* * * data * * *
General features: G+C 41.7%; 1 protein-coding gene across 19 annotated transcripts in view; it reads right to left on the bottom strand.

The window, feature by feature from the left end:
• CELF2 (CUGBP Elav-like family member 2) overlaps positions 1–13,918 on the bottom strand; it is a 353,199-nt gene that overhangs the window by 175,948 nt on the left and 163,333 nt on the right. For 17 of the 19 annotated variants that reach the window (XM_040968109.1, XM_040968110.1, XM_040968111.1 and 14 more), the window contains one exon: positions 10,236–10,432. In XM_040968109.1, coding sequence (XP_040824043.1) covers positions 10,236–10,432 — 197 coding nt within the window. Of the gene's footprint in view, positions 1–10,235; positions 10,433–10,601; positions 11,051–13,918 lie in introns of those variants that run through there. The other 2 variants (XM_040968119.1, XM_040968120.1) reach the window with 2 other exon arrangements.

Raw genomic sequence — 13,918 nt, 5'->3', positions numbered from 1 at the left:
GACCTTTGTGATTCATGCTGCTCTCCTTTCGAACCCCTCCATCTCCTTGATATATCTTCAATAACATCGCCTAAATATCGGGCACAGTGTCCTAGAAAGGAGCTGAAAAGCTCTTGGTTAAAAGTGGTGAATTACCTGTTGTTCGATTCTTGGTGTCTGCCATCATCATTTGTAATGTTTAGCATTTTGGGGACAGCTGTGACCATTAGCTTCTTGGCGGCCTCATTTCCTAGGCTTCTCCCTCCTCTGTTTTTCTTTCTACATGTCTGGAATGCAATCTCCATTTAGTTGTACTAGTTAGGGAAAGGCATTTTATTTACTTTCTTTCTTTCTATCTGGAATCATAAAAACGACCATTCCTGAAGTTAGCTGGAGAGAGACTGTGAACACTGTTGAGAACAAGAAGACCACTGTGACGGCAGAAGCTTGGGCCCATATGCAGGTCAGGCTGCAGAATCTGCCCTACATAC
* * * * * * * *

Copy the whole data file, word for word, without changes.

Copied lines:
General features: G+C 41.7%; 1 protein-coding gene across 19 annotated transcripts in view; it reads right to left on the bottom strand.

The window, feature by feature from the left end:
• CELF2 (CUGBP Elav-like family member 2) overlaps positions 1–13,918 on the bottom strand; it is a 353,199-nt gene that overhangs the window by 175,948 nt on the left and 163,333 nt on the right. For 17 of the 19 annotated variants that reach the window (XM_040968109.1, XM_040968110.1, XM_040968111.1 and 14 more), the window contains one exon: positions 10,236–10,432. In XM_040968109.1, coding sequence (XP_040824043.1) covers positions 10,236–10,432 — 197 coding nt within the window. Of the gene's footprint in view, positions 1–10,235; positions 10,433–10,601; positions 11,051–13,918 lie in introns of those variants that run through there. The other 2 variants (XM_040968119.1, XM_040968120.1) reach the window with 2 other exon arrangements.

Raw genomic sequence — 13,918 nt, 5'->3', positions numbered from 1 at the left:
GACCTTTGTGATTCATGCTGCTCTCCTTTCGAACCCCTCCATCTCCTTGATATATCTTCAATAACATCGCCTAAATATCGGGCACAGTGTCCTAGAAAGGAGCTGAAAAGCTCTTGGTTAAAAGTGGTGAATTACCTGTTGTTCGATTCTTGGTGTCTGCCATCATCATTTGTAATGTTTAGCATTTTGGGGACAGCTGTGACCATTAGCTTCTTGGCGGCCTCATTTCCTAGGCTTCTCCCTCCTCTGTTTTTCTTTCTACATGTCTGGAATGCAATCTCCATTTAGTTGTACTAGTTAGGGAAAGGCATTTTATTTACTTTCTTTCTTTCTATCTGGAATCATAAAAACGACCATTCCTGAAGTTAGCTGGAGAGAGACTGTGAACACTGTTGAGAACAAGAAGACCACTGTGACGGCAGAAGCTTGGGCCCATATGCAGGTCAGGCTGCAGAATCTGCCCTACATAC